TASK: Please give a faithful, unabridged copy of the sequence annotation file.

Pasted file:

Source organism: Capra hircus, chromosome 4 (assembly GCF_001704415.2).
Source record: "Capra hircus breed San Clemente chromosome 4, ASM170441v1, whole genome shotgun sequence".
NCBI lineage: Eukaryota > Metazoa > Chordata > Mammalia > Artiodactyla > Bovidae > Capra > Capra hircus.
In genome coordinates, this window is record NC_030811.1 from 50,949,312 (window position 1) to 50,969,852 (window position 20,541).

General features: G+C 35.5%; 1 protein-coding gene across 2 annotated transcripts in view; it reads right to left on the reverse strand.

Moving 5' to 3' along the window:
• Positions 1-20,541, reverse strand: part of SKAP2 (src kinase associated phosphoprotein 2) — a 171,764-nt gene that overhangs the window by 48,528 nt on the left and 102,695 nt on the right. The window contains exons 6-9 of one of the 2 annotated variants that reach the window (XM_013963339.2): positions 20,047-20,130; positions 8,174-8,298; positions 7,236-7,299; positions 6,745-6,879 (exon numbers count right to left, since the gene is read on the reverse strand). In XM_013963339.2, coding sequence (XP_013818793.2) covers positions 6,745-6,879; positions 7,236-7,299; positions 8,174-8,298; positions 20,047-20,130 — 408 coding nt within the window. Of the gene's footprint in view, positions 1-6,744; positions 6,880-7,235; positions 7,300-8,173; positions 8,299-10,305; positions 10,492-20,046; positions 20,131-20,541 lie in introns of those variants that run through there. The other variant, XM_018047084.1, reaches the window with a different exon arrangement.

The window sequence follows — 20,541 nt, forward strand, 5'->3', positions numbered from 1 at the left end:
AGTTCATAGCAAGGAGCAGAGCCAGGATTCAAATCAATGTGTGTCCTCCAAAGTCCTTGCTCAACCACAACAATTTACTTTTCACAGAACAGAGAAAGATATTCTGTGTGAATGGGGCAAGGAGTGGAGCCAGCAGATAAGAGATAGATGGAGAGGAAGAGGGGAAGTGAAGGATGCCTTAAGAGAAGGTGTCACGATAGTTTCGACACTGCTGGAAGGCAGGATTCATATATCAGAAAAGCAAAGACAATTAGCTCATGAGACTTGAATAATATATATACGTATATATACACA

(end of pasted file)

Source organism: Capra hircus, chromosome 4 (assembly GCF_001704415.2).
Source record: "Capra hircus breed San Clemente chromosome 4, ASM170441v1, whole genome shotgun sequence".
NCBI lineage: Eukaryota > Metazoa > Chordata > Mammalia > Artiodactyla > Bovidae > Capra > Capra hircus.
In genome coordinates, this window is record NC_030811.1 from 50,949,312 (window position 1) to 50,969,852 (window position 20,541).

General features: G+C 35.5%; 1 protein-coding gene across 2 annotated transcripts in view; it reads right to left on the reverse strand.

Moving 5' to 3' along the window:
• Positions 1-20,541, reverse strand: part of SKAP2 (src kinase associated phosphoprotein 2) — a 171,764-nt gene that overhangs the window by 48,528 nt on the left and 102,695 nt on the right. The window contains exons 6-9 of one of the 2 annotated variants that reach the window (XM_013963339.2): positions 20,047-20,130; positions 8,174-8,298; positions 7,236-7,299; positions 6,745-6,879 (exon numbers count right to left, since the gene is read on the reverse strand). In XM_013963339.2, coding sequence (XP_013818793.2) covers positions 6,745-6,879; positions 7,236-7,299; positions 8,174-8,298; positions 20,047-20,130 — 408 coding nt within the window. Of the gene's footprint in view, positions 1-6,744; positions 6,880-7,235; positions 7,300-8,173; positions 8,299-10,305; positions 10,492-20,046; positions 20,131-20,541 lie in introns of those variants that run through there. The other variant, XM_018047084.1, reaches the window with a different exon arrangement.

The window sequence follows — 20,541 nt, forward strand, 5'->3', positions numbered from 1 at the left end:
AGTTCATAGCAAGGAGCAGAGCCAGGATTCAAATCAATGTGTGTCCTCCAAAGTCCTTGCTCAACCACAACAATTTACTTTTCACAGAACAGAGAAAGATATTCTGTGTGAATGGGGCAAGGAGTGGAGCCAGCAGATAAGAGATAGATGGAGAGGAAGAGGGGAAGTGAAGGATGCCTTAAGAGAAGGTGTCACGATAGTTTCGACACTGCTGGAAGGCAGGATTCATATATCAGAAAAGCAAAGACAATTAGCTCATGAGACTTGAATAATATATATACGTATATATACACA